The Character of President Ford
Feb 20, 1995
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In the fifth of of ten “Character Above All” lectures examining the character and leadership of presidents of the past 50 years, historian James Cannon discussed the life and presidency of Gerald .. Read More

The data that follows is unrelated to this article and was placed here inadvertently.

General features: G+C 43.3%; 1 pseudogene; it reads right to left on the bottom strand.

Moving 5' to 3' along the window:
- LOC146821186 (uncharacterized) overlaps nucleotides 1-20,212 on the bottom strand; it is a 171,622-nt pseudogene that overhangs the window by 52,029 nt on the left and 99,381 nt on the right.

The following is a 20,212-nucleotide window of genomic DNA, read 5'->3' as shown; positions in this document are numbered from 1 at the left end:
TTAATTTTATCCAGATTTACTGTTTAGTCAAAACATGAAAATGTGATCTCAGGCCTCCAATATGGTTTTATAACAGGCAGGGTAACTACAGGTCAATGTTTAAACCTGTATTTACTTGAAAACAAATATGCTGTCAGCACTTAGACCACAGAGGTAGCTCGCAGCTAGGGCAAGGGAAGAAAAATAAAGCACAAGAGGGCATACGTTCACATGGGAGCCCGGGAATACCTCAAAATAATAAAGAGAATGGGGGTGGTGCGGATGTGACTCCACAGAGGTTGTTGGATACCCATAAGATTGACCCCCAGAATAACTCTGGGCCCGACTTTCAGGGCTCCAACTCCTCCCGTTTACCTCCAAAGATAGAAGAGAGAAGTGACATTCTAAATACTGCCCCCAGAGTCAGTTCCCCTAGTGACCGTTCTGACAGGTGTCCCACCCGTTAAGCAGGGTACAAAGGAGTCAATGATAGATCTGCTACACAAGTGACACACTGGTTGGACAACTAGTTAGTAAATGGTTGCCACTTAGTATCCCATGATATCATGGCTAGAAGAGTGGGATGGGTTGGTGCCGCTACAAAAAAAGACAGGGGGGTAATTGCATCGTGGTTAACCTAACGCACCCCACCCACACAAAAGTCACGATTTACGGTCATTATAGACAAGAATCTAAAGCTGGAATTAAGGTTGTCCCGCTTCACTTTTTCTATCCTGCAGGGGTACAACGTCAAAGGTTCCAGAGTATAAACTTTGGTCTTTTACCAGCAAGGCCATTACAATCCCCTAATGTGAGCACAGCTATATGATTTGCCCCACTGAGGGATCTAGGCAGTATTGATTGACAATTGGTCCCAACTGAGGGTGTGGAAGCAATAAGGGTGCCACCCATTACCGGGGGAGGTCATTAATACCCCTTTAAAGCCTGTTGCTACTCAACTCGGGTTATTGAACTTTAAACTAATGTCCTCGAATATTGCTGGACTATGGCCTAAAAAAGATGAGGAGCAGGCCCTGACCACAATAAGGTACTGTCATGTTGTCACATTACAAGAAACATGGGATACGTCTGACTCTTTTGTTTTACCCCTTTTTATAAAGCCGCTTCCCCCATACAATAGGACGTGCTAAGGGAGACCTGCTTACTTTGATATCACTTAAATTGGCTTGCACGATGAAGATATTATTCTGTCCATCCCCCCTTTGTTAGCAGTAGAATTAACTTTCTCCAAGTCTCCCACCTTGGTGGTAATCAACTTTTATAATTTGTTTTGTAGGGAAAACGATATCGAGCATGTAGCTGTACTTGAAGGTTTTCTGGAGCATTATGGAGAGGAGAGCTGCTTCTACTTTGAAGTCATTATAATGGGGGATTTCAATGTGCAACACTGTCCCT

In the fifth of of ten “Character Above All” lectures examining the character and leadership of presidents of the past 50 years, historian James Cannon discussed the life and presidency of Gerald Ford. Mr. Cannon was chief of staff to former Senator Howard Baker (D-TN). He described President Ford as a “good and honest man, a workhorse of a congressman” who, as an unelected president, stepped into the breach in one of the darkest periods of U.S. history. The controversial presidential pardon of former President Nixon, which President Ford justified as “best for the country,” was an example of his “courage to do what is right regardless of the political consequences.” President Ford’s worst moment was the U.S. loss in the Vietnam War and the withdrawal from Saigon, and one of his best was signing the Helsinki Agreement against strong opposition. Cannon said that President Ford “restored the integrity of the presidency by the example of his own honesty and forthrightness.” Following his prepared remarks, Mr. Cannon took questions from the audience. Mr. Cannon is the author of Time and Chance: Gerald Ford’s Appointment with History.